Important Herb Terminology
In solid extracts solvents are completely removed which makes this more concentrated than either fluid extracts or tinctures. Solid extract strength is measured in units of grams of crude herb per grams of extract. So, for example, a 5:1 concentration uses five grams of herb to produce 1 gram of extract. Solid extracts have the greatest chemical stability and are the most economical form for most herbs.
Fluid extracts are produced by evaporating most of the solvent to yield 1:1 concentration of herb to solvent. A fluid extract if five times as strong as a tincture made from the same solution.
Tinctures are the least concentrated of the three, are prepared by soaking the herb in a solvent. Typical solvents are water and alcohol for a specific amount of time, after which the solution is pressed. The strength of a tincture is measured by its concentration. It contains five times as much solvent as herbal material making it the least economical form of herbal supplements.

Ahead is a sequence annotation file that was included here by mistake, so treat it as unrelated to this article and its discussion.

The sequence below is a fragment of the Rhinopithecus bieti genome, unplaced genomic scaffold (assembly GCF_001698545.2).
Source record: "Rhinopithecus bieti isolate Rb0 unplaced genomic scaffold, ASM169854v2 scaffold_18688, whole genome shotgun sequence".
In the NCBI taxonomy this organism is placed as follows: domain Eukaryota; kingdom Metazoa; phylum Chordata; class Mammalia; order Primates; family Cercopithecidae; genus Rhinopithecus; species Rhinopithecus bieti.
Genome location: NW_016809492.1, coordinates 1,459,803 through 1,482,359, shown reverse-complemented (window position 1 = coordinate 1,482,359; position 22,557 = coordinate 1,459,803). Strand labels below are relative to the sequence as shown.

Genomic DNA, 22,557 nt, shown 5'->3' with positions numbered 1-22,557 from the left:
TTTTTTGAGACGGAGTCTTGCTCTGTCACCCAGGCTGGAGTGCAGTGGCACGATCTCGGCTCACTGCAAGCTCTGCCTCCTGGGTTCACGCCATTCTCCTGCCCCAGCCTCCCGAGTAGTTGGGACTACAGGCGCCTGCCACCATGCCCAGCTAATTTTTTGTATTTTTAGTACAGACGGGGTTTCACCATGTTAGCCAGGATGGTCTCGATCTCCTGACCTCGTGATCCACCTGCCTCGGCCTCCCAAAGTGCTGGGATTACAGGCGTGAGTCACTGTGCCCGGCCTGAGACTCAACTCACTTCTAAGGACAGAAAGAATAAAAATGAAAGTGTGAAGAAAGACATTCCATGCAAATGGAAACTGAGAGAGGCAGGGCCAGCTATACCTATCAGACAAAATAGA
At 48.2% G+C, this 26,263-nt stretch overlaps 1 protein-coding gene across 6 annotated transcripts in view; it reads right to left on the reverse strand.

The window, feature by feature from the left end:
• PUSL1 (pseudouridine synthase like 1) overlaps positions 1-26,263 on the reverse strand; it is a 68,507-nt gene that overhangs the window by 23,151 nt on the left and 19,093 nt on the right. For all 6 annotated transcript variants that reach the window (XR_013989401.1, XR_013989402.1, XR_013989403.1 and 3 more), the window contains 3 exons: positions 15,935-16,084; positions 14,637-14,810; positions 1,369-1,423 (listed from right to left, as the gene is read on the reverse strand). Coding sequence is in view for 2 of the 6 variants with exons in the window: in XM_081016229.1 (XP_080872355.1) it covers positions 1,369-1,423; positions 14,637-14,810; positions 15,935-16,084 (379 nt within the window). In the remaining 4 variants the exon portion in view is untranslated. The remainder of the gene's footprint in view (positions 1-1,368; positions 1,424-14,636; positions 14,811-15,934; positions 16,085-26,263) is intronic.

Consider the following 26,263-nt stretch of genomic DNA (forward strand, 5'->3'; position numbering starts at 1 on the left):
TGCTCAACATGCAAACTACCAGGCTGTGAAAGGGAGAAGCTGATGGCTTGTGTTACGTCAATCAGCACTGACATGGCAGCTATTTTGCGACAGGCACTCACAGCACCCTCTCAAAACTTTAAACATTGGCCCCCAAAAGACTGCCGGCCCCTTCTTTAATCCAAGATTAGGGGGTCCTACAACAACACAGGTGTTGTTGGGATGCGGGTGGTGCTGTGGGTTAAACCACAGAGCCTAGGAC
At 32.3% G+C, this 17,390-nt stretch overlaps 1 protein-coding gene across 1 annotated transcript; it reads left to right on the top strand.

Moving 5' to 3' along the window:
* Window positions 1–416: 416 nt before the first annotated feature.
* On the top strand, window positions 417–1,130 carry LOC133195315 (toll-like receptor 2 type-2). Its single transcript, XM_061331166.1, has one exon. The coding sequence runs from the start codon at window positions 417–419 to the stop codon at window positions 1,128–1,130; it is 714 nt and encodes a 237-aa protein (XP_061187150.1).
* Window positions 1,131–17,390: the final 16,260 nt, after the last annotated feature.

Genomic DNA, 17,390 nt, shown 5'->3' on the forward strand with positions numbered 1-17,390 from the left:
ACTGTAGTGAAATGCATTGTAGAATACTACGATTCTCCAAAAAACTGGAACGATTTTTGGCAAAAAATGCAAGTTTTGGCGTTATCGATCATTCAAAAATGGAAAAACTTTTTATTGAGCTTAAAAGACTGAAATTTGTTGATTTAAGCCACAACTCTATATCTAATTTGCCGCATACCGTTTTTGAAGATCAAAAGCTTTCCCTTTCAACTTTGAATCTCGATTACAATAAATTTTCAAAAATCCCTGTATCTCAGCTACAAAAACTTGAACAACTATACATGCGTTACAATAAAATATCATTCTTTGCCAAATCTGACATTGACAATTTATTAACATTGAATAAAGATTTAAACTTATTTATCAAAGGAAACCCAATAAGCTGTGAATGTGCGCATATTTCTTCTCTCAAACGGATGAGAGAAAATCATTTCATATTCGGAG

Herbs should be thoroughly analyzed and tested during harvesting and manufacturing to ensure high quality. Here are several types of analysis that can be done.
Even in the best circumstances, organically grown herbs can unknowingly be contaminated by ground water. It is essential that they be screened for contamination including, heavy metals, microbes and pesticides.
It surprises many people to know that even experts can have a difficult time identifying herbs that belong to the same family. Because of this one way to ensure that the herb is what it is represented to be is through chemical testing.
The final step is to test the herb for potency. Soil quality, rainfall, climatic conditions and growing time all help in determining the final potency of the herb. Good manufacturing techniques require the verification of the potency for each batch. In the case of standardized extracts, care must be taken to analyze and verify the active compounds in each bottle.